By Kevin Jagernauth | The Playlist December 22, 2010 at 10:02AM
Either it's a trend or a freak coincidence (or some mixture of both), but December has found A-list stars cashing paychecks and slumming it in sub-par material. Johnny Depp, Angelina Jolie and their silly putty faces floated through the turgid romantic thriller, " The Tourist," that was neither sexy nor exciting, and audiences smelled their half-hearted participation from a mile away. Owen Wilson, Paul Rudd, Reese Witherspoon and Jack Nicholson failed to convince anybody to see James L. Brooks' over-populated, people-talking-on-telephones comedy "How Do You Know." Opening this week is "Little Fockers," the terrible forthcoming installment in the Robert De Niro and Ben Stiller franchise that only seems to have gotten made because of contractual obligations and a senior production executive who tittered at the punny title. And now, we have "Guillver's Travels" arriving on Christmas weekend with a starry cast -- Jack Black, Jason Segel, Emily Blunt, Billy Connolly -- and pays them for doing a bunch of reaction shots against a green screen.
We should have thought better for trying to have any scrap of hope for this one, but god bless our foolish hearts, we did. Why? We figured that with Nicolas Stoller ("Get Him To The Greek," "Forgetting Sarah Marshall") co-writing and Jack Black and Jason Segel horsing around, there might some kind of fun to be had from a premise that while not totally original, could lend itself to some comic highlights. How naive we were.
The film centers on Lemuel Gulliver (Jack Black), a mail clerk who works for a big New York newspaper that is essentially the New York Times without actually saying so. Gulliver is basically Dewey Finn from "School of Rock," a slacker with little ambition and a heart of gold who doesn't hesitate to show his new, ambitious and by-the-book co-worker Dan (a woefully miscast T.J. Miller; dude get a new agent) the ropes of the job. He introduces him to everyone around the office, including Darcy (Amanda Peet), the hottie travel editor that Gulliver has a thing for. In order to try and impress Darcy, Dan leads her to believe that he's a struggling freelance writer looking for a break and after submitting his samples -- some carefully cut and pasted travel guide write-ups -- Darcy sends him on his first assignment to the Bermuda Triangle where a source claims that rumors of mystery, supernatural happenings are bogus.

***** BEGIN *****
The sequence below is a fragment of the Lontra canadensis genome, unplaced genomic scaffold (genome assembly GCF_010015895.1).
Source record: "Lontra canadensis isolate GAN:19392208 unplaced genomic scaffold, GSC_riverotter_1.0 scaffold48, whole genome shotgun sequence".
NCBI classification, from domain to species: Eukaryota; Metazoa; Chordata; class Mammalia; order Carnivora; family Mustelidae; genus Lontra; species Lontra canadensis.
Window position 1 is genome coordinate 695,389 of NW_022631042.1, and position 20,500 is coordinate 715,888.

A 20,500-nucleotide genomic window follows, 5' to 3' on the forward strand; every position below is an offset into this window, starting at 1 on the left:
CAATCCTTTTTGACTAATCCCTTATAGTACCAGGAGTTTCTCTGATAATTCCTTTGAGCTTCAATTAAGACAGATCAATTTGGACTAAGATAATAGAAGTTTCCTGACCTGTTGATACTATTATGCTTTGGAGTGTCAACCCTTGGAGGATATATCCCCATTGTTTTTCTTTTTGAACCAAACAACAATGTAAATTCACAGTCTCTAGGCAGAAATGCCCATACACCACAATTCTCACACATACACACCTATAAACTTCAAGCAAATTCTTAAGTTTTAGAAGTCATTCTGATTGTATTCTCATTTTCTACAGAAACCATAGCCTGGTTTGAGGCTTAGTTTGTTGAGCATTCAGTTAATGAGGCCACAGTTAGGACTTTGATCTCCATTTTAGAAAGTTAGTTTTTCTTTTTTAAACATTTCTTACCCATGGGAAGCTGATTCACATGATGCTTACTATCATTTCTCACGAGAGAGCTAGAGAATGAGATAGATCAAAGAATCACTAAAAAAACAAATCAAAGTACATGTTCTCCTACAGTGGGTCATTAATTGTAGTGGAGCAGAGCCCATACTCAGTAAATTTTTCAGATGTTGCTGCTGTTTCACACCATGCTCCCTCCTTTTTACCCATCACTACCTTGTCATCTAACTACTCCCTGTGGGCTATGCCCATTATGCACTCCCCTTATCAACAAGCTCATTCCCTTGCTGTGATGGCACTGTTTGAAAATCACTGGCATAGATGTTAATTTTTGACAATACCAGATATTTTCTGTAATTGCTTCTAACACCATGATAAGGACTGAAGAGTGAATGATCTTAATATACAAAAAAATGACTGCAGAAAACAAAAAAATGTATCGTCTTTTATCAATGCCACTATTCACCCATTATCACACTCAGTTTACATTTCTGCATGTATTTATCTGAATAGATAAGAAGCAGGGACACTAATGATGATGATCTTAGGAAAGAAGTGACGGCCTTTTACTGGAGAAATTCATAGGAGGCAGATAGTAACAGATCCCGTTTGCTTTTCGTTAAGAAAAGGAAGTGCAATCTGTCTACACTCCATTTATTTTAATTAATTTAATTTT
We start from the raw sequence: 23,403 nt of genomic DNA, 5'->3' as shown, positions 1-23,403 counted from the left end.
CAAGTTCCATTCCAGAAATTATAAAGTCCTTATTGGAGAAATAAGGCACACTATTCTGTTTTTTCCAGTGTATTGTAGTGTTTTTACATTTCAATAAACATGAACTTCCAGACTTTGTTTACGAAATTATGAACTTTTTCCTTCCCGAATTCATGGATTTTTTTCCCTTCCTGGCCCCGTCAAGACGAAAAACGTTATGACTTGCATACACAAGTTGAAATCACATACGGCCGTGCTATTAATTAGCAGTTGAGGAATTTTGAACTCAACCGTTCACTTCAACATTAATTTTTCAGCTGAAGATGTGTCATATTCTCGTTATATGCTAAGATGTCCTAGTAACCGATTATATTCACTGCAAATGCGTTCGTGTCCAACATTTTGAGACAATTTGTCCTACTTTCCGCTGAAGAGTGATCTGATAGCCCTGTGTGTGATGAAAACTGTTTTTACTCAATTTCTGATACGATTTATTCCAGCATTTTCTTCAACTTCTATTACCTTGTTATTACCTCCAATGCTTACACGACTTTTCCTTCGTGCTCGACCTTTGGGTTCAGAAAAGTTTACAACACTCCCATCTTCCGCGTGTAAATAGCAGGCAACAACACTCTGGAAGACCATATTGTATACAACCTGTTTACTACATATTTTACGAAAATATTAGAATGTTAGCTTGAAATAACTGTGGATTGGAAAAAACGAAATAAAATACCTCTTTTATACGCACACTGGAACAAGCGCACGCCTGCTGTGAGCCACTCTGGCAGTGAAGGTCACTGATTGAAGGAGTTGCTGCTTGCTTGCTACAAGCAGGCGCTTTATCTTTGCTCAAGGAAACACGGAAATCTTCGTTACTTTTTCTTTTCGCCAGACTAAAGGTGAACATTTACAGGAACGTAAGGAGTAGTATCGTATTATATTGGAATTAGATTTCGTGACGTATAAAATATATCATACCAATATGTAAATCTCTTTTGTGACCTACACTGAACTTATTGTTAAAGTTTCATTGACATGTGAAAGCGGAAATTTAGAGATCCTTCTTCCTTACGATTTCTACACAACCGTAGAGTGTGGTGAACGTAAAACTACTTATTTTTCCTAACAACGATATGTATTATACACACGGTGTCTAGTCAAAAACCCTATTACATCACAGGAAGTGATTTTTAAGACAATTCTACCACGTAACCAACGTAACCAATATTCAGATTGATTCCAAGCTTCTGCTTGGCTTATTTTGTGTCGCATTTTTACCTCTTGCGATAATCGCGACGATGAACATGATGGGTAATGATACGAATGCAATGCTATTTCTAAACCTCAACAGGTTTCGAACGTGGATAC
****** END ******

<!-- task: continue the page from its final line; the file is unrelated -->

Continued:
So Gulliver heads to Bermuda, snags a boat and is pointed in the direction of the Bermuda Triangle when he disappears...and wakes up on the island of Lilliput! He is quickly jailed by the Lilliputians and forced into a life of hard labor by General Edward (Chris O'Dowd). However, when Gulliver successfully prevents the royal palace from burning down by peeing on it (yes, there is a big long extended piss gag) he is declared a hero and is freed. In turn, he demands freedom for his new friend Horatio (Jason Segel), a man whom he meets while he was imprisoned. Gulliver soon becomes hugely popular in Lilliput, much to the chagrin of General Edward, as he regales them with tales of his derring do mostly culled from popular culture (which means, mostly from "Star Wars"). General Edward, upset at Gulliver hogging the spotlight, shuts down the city's defence systems of the city leading to an attack from the Blefusceans. But the gambit doesn't work as the giant Gulliver easily shuts them, further cementing his stature. Meanwhile, Gulliver is helping Horatio win over Princess Mary (Emily Blunt) all while showing the stuffed shirt Lilliputians how to hang out and live a little.